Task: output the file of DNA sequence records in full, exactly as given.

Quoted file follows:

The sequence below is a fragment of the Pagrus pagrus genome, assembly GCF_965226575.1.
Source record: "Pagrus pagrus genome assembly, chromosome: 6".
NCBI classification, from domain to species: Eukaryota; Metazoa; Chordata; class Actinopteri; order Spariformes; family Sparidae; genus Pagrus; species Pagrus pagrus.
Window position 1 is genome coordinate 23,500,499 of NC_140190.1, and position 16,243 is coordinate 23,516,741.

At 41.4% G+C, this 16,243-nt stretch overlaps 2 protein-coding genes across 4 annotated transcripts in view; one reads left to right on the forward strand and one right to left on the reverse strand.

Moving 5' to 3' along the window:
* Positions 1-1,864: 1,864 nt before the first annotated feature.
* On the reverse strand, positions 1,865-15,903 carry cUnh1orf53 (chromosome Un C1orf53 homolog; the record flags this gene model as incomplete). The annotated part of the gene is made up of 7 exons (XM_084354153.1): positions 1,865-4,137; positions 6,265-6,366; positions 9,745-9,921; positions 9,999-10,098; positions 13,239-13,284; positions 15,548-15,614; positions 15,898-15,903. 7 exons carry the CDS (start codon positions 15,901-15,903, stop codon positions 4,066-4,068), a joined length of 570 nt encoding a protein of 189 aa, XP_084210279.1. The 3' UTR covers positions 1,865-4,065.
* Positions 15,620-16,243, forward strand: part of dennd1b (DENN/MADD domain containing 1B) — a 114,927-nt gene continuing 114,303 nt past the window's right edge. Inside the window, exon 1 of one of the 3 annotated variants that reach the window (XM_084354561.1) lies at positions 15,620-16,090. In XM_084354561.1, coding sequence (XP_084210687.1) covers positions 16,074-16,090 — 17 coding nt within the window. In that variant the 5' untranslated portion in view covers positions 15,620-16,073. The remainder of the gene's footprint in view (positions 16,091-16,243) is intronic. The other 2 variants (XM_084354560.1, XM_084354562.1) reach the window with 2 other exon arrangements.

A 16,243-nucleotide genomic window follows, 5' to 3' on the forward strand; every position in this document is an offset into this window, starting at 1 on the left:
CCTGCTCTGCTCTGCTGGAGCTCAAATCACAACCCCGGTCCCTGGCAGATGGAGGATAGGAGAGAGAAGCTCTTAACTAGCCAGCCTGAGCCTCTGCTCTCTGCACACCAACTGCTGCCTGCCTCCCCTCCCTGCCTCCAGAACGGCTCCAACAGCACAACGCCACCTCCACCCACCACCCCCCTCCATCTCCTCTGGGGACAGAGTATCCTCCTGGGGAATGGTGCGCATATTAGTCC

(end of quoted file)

The sequence below is a fragment of the Pagrus pagrus genome, assembly GCF_965226575.1.
Source record: "Pagrus pagrus genome assembly, chromosome: 6".
NCBI classification, from domain to species: Eukaryota; Metazoa; Chordata; class Actinopteri; order Spariformes; family Sparidae; genus Pagrus; species Pagrus pagrus.
Window position 1 is genome coordinate 23,500,499 of NC_140190.1, and position 16,243 is coordinate 23,516,741.

At 41.4% G+C, this 16,243-nt stretch overlaps 2 protein-coding genes across 4 annotated transcripts in view; one reads left to right on the forward strand and one right to left on the reverse strand.

Moving 5' to 3' along the window:
* Positions 1-1,864: 1,864 nt before the first annotated feature.
* On the reverse strand, positions 1,865-15,903 carry cUnh1orf53 (chromosome Un C1orf53 homolog; the record flags this gene model as incomplete). The annotated part of the gene is made up of 7 exons (XM_084354153.1): positions 1,865-4,137; positions 6,265-6,366; positions 9,745-9,921; positions 9,999-10,098; positions 13,239-13,284; positions 15,548-15,614; positions 15,898-15,903. 7 exons carry the CDS (start codon positions 15,901-15,903, stop codon positions 4,066-4,068), a joined length of 570 nt encoding a protein of 189 aa, XP_084210279.1. The 3' UTR covers positions 1,865-4,065.
* Positions 15,620-16,243, forward strand: part of dennd1b (DENN/MADD domain containing 1B) — a 114,927-nt gene continuing 114,303 nt past the window's right edge. Inside the window, exon 1 of one of the 3 annotated variants that reach the window (XM_084354561.1) lies at positions 15,620-16,090. In XM_084354561.1, coding sequence (XP_084210687.1) covers positions 16,074-16,090 — 17 coding nt within the window. In that variant the 5' untranslated portion in view covers positions 15,620-16,073. The remainder of the gene's footprint in view (positions 16,091-16,243) is intronic. The other 2 variants (XM_084354560.1, XM_084354562.1) reach the window with 2 other exon arrangements.

A 16,243-nucleotide genomic window follows, 5' to 3' on the forward strand; every position in this document is an offset into this window, starting at 1 on the left:
CCTGCTCTGCTCTGCTGGAGCTCAAATCACAACCCCGGTCCCTGGCAGATGGAGGATAGGAGAGAGAAGCTCTTAACTAGCCAGCCTGAGCCTCTGCTCTCTGCACACCAACTGCTGCCTGCCTCCCCTCCCTGCCTCCAGAACGGCTCCAACAGCACAACGCCACCTCCACCCACCACCCCCCTCCATCTCCTCTGGGGACAGAGTATCCTCCTGGGGAATGGTGCGCATATTAGTCC